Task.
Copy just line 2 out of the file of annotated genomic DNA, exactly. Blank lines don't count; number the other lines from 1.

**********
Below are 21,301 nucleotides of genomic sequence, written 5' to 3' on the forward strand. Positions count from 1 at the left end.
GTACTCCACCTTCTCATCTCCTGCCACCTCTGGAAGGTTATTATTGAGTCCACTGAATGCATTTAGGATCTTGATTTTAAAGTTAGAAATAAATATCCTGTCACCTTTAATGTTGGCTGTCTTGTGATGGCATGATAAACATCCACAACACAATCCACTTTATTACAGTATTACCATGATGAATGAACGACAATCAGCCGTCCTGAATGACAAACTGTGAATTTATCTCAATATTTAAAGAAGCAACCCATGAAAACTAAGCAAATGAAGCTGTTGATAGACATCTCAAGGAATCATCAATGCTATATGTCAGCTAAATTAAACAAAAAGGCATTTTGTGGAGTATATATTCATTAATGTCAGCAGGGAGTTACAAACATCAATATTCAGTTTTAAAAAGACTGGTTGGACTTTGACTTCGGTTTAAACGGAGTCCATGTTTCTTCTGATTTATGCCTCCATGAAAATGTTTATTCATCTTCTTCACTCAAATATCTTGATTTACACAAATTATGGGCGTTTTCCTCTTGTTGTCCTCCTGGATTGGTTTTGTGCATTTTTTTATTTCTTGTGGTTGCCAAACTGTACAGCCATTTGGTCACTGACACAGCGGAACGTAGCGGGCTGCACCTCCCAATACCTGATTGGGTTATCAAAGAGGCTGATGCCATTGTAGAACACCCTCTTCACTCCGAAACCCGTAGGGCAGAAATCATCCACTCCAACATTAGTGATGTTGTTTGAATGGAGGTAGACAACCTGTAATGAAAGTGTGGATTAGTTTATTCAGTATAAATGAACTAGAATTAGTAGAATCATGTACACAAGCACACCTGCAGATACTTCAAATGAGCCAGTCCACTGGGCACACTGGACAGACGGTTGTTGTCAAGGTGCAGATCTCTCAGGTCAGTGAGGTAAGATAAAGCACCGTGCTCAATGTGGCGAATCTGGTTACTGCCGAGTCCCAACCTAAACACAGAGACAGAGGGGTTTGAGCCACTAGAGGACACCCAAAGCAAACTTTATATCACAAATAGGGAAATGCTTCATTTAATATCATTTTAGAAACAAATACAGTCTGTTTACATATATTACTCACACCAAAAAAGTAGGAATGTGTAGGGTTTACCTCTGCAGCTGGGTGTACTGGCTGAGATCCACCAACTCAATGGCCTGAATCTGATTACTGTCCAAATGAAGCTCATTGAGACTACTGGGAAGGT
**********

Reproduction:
GTACTCCACCTTCTCATCTCCTGCCACCTCTGGAAGGTTATTATTGAGTCCACTGAATGCATTTAGGATCTTGATTTTAAAGTTAGAAATAAATATCCTGTCACCTTTAATGTTGGCTGTCTTGTGATGGCATGATAAACATCCACAACACAATCCACTTTATTACAGTATTACCATGATGAATGAACGACAATCAGCCGTCCTGAATGACAAACTGTGAATTTATCTCAATATTTAAAGAAGCAACCCATGAAAACTAAGCAAATGAAGCTGTTGATAGACATCTCAAGGAATCATCAATGCTATATGTCAGCTAAATTAAACAAAAAGGCATTTTGTGGAGTATATATTCATTAATGTCAGCAGGGAGTTACAAACATCAATATTCAGTTTTAAAAAGACTGGTTGGACTTTGACTTCGGTTTAAACGGAGTCCATGTTTCTTCTGATTTATGCCTCCATGAAAATGTTTATTCATCTTCTTCACTCAAATATCTTGATTTACACAAATTATGGGCGTTTTCCTCTTGTTGTCCTCCTGGATTGGTTTTGTGCATTTTTTTATTTCTTGTGGTTGCCAAACTGTACAGCCATTTGGTCACTGACACAGCGGAACGTAGCGGGCTGCACCTCCCAATACCTGATTGGGTTATCAAAGAGGCTGATGCCATTGTAGAACACCCTCTTCACTCCGAAACCCGTAGGGCAGAAATCATCCACTCCAACATTAGTGATGTTGTTTGAATGGAGGTAGACAACCTGTAATGAAAGTGTGGATTAGTTTATTCAGTATAAATGAACTAGAATTAGTAGAATCATGTACACAAGCACACCTGCAGATACTTCAAATGAGCCAGTCCACTGGGCACACTGGACAGACGGTTGTTGTCAAGGTGCAGATCTCTCAGGTCAGTGAGGTAAGATAAAGCACCGTGCTCAATGTGGCGAATCTGGTTACTGCCGAGTCCCAACCTAAACACAGAGACAGAGGGGTTTGAGCCACTAGAGGACACCCAAAGCAAACTTTATATCACAAATAGGGAAATGCTTCATTTAATATCATTTTAGAAACAAATACAGTCTGTTTACATATATTACTCACACCAAAAAAGTAGGAATGTGTAGGGTTTACCTCTGCAGCTGGGTGTACTGGCTGAGATCCACCAACTCAATGGCCTGAATCTGATTACTGTCCAAATGAAGCTCATTGAGACTACTGGGAAGGT